The light of the Golden City pours into the room at an altogether unholy hour… We have a meeting at 8 o’clock (6.00 AM for us technically), so we fight the urge to not wake up and struggle down the stairs to reception for the first meeting of the day.
We are meeting with Natan Shapira and we talk through ways to bring a Love Hope Strength contingent to the Holy Land next year. Maps are laid out on the table and ideas to walk the 62km Gospel Trail are discussed along with ways to transport a LHS team between all the potential sites that would make up an lide-changing expedition to experience all the wonders of the Holy Land.
At 9am our driver Shlomo Mor (who works for the Associated Press), arrives to take us to Hadassah Medical Center. Shlomo is not only a driver but our cameraman and guide. We pass through the hospital security gates and are soon outside the impressive Sara Weitsman Tower and there to meet us is Dr. Shoshana Israel who is the head of the Bone Marrow and Tissue Typing department. Also, with Dr. Shosh (as she is now known to us), is Shanna from the Director General’s office who will guide us through the dynamics of how this facility works.
Shosh and Shanna lead us into the main reception and walking towards us are Dr. Amal and Prof. Chaim Brautbar. It is beyond emotional to meet these people who I have come to know through email only. Dr. Amal is exactly as I expected her to be, humble, slightly shy but with a warmth of spirit that is communicated the instant you look into her eyes. Prof Brautbar gives me a huge hug as if greeting a family member. Chaim, as I know him, has become close to me through the communication of the last months. He even called me when I was struggling through my last round of chemo and was very supportive and understanding. There was not one second of awkwardness at having finally met, everyone was so welcoming and open with us and soon we were walking the corridors chatting excitedly and always on the surface; the dream of what we hope to achieve together.
The dream is driven by the site of a young 5 year old Arab girl who comes out of the Marrow transplantation ward to greet us with her mother. She is lucky, she has found a donor and is being prepared for a transplant in the coming days. She has beautiful eyes and does not seem at all afraid, just quiet and trying to take it all in with a small wave of the hand to the strangers before her. The ward itself teems with humanity as nurses, doctors and patients of all ages are glimpsed through doors and in rooms dedicated to saving lives. There is sadness and joy here as depicted in the pictures and drawings that decorate the walls and you know that some of these pictures represent loss as well as victory. The leader of the transplant unit talks us through the dynamics of this medical battleground and you can literally touch her dedication, care and professionalism. The emotion in her voice is tangible as she introduces us to Palestinian children who have crossed the divide of history to be treated here with love and care. There are patients here from Russia who have found a way to Hadassah to be treated. We are taken into one of the side wards past a children’s entertainer who calls me ‘guitar man’ and inside we meet a young Arab patient who is recovering from a transplant having found a donor within her own community. The depth of respect shown to Dr. Amal and the medical team is beyond expression and the gratitude from the mother is extended to all of us in the room. It is humbling to the core to witness such scenes as this and my drive and determination to bring Love Hope and Strength to the Holy Land is strengthened in the knowledge that only good can come of this mission to support the Hadassah Donor Registry.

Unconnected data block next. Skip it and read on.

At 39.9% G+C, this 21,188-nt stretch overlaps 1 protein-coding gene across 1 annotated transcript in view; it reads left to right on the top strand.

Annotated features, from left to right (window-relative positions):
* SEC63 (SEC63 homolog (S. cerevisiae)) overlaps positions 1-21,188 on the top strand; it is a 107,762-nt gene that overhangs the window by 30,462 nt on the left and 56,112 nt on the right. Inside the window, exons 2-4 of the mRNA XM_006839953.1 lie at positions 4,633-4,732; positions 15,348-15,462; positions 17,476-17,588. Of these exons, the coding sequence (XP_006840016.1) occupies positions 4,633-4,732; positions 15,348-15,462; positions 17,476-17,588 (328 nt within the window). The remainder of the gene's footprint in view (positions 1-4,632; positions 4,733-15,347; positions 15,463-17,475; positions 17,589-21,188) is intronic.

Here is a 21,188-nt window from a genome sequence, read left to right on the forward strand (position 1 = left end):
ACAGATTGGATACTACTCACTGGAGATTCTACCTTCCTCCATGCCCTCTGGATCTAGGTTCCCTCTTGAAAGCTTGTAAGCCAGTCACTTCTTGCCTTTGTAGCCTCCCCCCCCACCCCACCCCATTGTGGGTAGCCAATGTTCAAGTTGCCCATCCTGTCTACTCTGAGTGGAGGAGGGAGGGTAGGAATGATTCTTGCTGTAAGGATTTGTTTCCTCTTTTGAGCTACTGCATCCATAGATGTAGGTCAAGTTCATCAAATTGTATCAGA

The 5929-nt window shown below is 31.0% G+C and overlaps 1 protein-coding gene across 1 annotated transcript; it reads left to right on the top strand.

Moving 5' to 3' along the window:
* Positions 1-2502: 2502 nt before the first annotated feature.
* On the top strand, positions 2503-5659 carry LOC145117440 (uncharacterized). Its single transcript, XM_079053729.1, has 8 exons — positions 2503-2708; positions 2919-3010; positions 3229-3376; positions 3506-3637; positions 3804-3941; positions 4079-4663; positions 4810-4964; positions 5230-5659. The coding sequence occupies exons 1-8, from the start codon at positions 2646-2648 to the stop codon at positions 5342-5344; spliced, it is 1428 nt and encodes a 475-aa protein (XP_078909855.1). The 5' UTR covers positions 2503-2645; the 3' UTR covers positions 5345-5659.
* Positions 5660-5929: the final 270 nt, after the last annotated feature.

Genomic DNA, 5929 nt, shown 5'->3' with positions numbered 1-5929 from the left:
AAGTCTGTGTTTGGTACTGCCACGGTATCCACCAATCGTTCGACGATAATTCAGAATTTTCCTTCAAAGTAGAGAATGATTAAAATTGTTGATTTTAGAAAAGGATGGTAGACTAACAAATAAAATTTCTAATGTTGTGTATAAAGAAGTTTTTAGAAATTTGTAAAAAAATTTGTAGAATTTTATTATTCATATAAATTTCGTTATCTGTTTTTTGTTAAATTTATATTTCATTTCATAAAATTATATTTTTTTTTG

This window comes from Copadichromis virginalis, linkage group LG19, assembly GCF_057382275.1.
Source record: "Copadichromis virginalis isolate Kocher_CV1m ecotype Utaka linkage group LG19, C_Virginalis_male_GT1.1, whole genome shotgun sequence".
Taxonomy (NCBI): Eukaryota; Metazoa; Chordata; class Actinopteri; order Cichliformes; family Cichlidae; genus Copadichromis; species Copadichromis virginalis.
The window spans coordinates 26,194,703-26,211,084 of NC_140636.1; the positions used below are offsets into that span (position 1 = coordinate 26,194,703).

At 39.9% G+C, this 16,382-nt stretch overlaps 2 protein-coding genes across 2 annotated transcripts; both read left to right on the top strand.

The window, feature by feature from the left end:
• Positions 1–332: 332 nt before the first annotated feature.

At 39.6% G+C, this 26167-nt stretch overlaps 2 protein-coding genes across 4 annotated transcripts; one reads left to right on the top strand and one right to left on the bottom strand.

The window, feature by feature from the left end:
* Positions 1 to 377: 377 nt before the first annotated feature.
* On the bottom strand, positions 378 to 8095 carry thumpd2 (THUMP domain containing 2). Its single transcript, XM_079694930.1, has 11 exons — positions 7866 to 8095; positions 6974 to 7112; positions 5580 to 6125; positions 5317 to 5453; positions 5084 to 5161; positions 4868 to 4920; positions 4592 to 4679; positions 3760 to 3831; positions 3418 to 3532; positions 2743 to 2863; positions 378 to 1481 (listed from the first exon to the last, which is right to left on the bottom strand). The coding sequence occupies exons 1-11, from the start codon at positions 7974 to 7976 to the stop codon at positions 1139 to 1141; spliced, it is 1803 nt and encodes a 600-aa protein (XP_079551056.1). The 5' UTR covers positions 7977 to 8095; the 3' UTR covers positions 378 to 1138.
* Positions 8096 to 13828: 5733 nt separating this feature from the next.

My eyes have been truly opened to the work that is going on here. Picking up on their inspirational and humane work from emails is one thing, but being here and seeing and experiencing it first hand is another thing all together. I learn to my astonishment, that in 2005, Hadassah was nominated for the Nobel Peace Prize in acknowledgment of it’s equal treatment of ‘all’ patients, regardless of ethnic and religious differences, and efforts to build bridges to peace. I can see all of this now as I am guided through the hospital and meeting people of all persuasion, faith and denomination.
I am taken into a haematology ward and one of the Arab nurses wants to take a picture of me with my guitar. The appearance of the Mission to Israel guitar sends a buzz through the ward and soon I am surrounded by Christians, Jewish & Arab patients, nurses and doctors. I insist that Dr. Amal Bishara be the first person to sign the guitar. Dr. Amal is a Christian Arab and her name in arabic translates as ‘Hope’ in English (or as Dr. Amal says – ‘Hopes’ which is even better). It seems like the entire ward wants to sign the guitar and the writings are in Hebrew, Arabic, Graffiti and English. All life is represented on this guitar just as all life is cared for by Hadassah.
The tour continues and we are taken to the lab where Dr. Amal does her work and all the while we hear the stories of the drives and the history of the Arab registry which is the first and only Arab donor registry in the world (there is word coming through of a registry starting up in Kuwait that has just 800 names and Dr. Amal is trying to speak with them). Due to this work, lives have been saved in the USA, UK, Australia, Palestine, Egypt, Syria, Jordan, all across the middle east and beyond, building the bridge of peace all the while.